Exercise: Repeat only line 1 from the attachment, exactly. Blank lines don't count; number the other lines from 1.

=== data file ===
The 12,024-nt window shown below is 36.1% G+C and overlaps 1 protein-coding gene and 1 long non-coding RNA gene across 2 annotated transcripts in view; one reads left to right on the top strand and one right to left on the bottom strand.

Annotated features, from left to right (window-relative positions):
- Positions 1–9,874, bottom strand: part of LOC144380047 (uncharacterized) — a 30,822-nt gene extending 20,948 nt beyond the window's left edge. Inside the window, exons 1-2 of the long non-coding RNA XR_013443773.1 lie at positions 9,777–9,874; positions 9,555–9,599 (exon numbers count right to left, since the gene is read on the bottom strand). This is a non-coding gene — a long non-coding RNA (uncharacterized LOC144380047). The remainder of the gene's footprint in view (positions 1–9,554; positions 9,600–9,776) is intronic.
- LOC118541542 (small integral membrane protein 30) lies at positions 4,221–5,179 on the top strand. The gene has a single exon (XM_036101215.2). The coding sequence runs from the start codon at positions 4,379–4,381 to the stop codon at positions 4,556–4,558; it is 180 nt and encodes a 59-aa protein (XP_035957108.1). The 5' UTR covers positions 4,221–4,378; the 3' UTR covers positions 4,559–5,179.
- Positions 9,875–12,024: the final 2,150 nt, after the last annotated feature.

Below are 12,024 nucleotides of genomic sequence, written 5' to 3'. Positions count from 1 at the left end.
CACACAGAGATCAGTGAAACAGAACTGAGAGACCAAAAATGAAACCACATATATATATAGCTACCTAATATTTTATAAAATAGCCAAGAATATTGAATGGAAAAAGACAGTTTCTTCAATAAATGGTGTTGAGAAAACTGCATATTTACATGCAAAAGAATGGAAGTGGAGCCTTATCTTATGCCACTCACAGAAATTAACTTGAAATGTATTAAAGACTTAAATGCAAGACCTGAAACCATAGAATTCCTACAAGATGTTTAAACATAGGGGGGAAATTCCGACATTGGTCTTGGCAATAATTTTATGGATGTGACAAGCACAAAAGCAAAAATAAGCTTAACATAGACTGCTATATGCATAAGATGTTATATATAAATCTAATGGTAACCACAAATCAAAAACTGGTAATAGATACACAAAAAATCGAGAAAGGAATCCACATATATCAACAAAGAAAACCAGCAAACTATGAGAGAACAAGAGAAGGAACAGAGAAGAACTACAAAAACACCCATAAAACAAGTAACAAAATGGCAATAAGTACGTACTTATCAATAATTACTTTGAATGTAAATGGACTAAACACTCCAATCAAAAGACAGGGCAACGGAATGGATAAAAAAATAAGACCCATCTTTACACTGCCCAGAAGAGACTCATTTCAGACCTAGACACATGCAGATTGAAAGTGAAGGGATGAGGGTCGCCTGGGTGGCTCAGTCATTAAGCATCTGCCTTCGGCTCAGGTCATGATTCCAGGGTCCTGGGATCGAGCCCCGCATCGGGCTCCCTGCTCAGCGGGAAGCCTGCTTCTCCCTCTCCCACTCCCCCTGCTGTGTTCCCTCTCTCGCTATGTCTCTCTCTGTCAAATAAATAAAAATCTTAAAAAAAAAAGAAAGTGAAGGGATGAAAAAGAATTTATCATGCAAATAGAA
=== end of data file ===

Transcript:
The 12,024-nt window shown below is 36.1% G+C and overlaps 1 protein-coding gene and 1 long non-coding RNA gene across 2 annotated transcripts in view; one reads left to right on the top strand and one right to left on the bottom strand.